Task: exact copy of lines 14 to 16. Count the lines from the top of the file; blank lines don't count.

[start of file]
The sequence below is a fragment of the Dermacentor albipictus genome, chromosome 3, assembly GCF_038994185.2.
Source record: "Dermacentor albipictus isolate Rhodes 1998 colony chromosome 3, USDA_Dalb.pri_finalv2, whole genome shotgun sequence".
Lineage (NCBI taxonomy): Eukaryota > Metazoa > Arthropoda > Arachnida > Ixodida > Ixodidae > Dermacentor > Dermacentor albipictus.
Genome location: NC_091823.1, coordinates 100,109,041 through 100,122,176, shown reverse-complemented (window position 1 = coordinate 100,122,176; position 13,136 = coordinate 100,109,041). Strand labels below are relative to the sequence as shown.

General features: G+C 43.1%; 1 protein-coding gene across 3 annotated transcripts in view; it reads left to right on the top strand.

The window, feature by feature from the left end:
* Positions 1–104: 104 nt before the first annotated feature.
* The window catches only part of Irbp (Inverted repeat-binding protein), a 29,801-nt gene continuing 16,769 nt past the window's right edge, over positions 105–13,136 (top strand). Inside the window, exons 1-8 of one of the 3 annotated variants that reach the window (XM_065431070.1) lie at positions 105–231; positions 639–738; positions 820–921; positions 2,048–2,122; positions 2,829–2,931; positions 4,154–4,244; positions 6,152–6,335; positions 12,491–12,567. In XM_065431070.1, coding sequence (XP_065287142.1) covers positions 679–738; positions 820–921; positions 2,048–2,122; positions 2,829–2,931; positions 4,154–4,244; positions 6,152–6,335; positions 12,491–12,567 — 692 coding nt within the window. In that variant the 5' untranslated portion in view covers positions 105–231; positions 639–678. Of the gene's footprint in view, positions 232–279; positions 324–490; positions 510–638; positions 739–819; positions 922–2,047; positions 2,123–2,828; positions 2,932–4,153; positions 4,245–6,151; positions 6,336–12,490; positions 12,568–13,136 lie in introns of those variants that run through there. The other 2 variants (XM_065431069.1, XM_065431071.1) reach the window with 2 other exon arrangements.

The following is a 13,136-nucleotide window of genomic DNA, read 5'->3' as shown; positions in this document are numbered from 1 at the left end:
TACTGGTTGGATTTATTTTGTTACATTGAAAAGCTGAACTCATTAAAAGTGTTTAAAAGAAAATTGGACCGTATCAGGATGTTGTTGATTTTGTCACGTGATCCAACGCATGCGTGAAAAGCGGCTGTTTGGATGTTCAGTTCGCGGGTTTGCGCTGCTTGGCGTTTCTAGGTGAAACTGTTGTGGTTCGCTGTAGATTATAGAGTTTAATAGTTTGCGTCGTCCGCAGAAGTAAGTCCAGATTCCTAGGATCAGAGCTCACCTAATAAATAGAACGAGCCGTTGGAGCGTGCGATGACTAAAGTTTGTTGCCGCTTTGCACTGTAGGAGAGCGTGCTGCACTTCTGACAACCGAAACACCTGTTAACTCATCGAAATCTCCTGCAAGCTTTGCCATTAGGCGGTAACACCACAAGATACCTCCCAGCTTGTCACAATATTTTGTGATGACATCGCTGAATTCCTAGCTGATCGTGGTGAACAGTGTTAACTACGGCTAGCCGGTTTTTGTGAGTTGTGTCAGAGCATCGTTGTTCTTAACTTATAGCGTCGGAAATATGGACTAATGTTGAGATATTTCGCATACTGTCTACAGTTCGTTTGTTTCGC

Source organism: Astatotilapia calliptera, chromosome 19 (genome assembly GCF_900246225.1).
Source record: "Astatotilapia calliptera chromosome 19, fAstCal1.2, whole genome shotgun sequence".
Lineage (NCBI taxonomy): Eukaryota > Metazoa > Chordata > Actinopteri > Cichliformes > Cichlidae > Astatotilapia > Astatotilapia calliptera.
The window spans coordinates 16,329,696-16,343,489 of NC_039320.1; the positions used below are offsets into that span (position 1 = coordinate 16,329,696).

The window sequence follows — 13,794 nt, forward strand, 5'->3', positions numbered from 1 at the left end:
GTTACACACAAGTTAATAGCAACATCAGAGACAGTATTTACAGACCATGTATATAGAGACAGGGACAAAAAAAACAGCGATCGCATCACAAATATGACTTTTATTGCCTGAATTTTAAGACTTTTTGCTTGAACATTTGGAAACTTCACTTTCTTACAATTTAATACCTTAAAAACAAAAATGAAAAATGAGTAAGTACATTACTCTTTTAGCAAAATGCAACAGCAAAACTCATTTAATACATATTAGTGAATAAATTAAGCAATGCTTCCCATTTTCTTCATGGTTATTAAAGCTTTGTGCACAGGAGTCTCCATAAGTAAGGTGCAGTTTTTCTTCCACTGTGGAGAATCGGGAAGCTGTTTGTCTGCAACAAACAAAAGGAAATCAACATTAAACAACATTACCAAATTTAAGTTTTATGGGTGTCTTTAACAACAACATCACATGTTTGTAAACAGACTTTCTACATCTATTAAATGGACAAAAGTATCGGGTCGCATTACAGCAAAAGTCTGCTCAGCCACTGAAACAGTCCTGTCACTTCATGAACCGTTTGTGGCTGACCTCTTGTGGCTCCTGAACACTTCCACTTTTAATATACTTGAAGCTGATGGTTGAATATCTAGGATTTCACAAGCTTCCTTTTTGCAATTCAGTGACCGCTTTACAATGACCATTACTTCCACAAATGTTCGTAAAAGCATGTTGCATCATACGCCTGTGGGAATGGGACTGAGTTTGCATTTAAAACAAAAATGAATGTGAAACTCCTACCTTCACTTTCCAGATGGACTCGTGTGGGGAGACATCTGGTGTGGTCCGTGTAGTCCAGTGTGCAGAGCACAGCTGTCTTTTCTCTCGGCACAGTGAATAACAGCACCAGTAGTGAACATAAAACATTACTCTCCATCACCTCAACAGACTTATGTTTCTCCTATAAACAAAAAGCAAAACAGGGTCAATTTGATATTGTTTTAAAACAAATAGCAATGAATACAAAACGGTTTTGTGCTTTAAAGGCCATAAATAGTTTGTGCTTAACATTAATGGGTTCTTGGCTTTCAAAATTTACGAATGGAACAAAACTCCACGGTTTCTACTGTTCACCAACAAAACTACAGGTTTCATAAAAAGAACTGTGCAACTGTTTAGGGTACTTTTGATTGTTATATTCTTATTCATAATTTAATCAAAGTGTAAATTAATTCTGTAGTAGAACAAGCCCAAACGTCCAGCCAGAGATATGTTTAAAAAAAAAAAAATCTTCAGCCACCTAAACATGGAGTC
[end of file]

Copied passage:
The window spans coordinates 16,329,696-16,343,489 of NC_039320.1; the positions used below are offsets into that span (position 1 = coordinate 16,329,696).

The window sequence follows — 13,794 nt, forward strand, 5'->3', positions numbered from 1 at the left end:
GTTACACACAAGTTAATAGCAACATCAGAGACAGTATTTACAGACCATGTATATAGAGACAGGGACAAAAAAAACAGCGATCGCATCACAAATATGACTTTTATTGCCTGAATTTTAAGACTTTTTGCTTGAACATTTGGAAACTTCACTTTCTTACAATTTAATACCTTAAAAACAAAAATGAAAAATGAGTAAGTACATTACTCTTTTAGCAAAATGCAACAGCAAAACTCATTTAATACATATTAGTGAATAAATTAAGCAATGCTTCCCATTTTCTTCATGGTTATTAAAGCTTTGTGCACAGGAGTCTCCATAAGTAAGGTGCAGTTTTTCTTCCACTGTGGAGAATCGGGAAGCTGTTTGTCTGCAACAAACAAAAGGAAATCAACATTAAACAACATTACCAAATTTAAGTTTTATGGGTGTCTTTAACAACAACATCACATGTTTGTAAACAGACTTTCTACATCTATTAAATGGACAAAAGTATCGGGTCGCATTACAGCAAAAGTCTGCTCAGCCACTGAAACAGTCCTGTCACTTCATGAACCGTTTGTGGCTGACCTCTTGTGGCTCCTGAACACTTCCACTTTTAATATACTTGAAGCTGATGGTTGAATATCTAGGATTTCACAAGCTTCCTTTTTGCAATTCAGTGACCGCTTTACAATGACCATTACTTCCACAAATGTTCGTAAAAGCATGTTGCATCATACGCCTGTGGGAATGGGACTGAGTTTGCATTTAAAACAAAAATGAATGTGAAACTCCTACCTTCACTTTCCAGATGGACTCGTGTGGGGAGACATCTGGTGTGGTCCGTGTAGTCCAGTGTGCAGAGCACAGCTGTCTTTTCTCTCGGCACAGTGAATAACAGCACCAGTAGTGAACATAAAACATTACTCTCCATCACCTCAACAGACTTATGTTTCTCCTATAAACAAAAAGCAAAACAGGGTCAATTTGATATTGTTTTAAAACAAATAGCAATGAATACAAAACGGTTTTGTGCTTTAAAGGCCATAAATAGTTTGTGCTTAACATTAATGGGTTCTTGGCTTTCAAAATTTACGAATGGAACAAAACTCCACGGTTTCTACTGTTCACCAACAAAACTACAGGTTTCATAAAAAGAACTGTGCAACTGTTTAGGGTACTTTTGATTGTTATATTCTTATTCATAATTTAATCAAAGTGTAAATTAATTCTGTAGTAGAACAAGCCCAAACGTCCAGCCAGAGATATGTTTAAAAAAAAAAAAATCTTCAGCCACCTAAACATGGAGTC